A recently published practical guide can help epilepsy specialists record and interpret high-frequency oscillations (HFOs), which have been implicated as promising markers for the disease. Such biomarkers may help better locate areas in which to perform surgery. Researchers offer the following observations:
- To accurately record HFOs, experts emphasize the importance of low noise recording to reduce artifacts.
- Even under ideal conditions, artifacts can still occur, including muscle contractions, movement, and filtering.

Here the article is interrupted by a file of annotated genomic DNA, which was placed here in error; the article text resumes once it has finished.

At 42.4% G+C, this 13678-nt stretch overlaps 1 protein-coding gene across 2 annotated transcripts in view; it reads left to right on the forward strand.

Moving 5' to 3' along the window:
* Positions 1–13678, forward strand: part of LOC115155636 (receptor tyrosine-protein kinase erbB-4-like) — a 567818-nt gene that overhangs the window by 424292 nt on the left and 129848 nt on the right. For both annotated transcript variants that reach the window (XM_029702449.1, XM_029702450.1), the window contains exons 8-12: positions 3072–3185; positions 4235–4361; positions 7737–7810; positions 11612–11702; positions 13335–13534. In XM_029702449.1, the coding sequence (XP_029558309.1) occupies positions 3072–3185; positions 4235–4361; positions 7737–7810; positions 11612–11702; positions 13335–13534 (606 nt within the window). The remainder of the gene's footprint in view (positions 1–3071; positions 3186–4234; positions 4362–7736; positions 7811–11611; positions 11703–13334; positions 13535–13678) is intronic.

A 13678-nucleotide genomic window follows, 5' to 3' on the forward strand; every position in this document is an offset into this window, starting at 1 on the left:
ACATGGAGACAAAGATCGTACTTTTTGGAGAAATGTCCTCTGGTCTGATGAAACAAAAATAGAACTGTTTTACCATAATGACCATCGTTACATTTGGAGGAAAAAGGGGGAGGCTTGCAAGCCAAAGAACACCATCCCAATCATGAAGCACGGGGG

- Magnetoencephalography (MEG) and EEG recordings are capable of recording ripples while intracranial EEG can record ripples, fast ripples, and very high frequency oscillations.
- Nonetheless, MEG and intracranial EEG recordings can also experience artifacts.
- Researchers believe that HFOs represent a new type of electromagnetic biomarker that can detect epileptogenic brain tissue, but several technical barriers need to be overcome before clinicians can use them as tools in community practice.
- Software engineers are in the process of developing HFO filters and automatic detection tools to help bring this technology to market.
Zijlmans M, Worrell GA, Dümpelmann M, et al. How to record high-frequency oscillations in epilepsy: A practical guideline. Epilepsia. 2017;58(8):1305-1315. d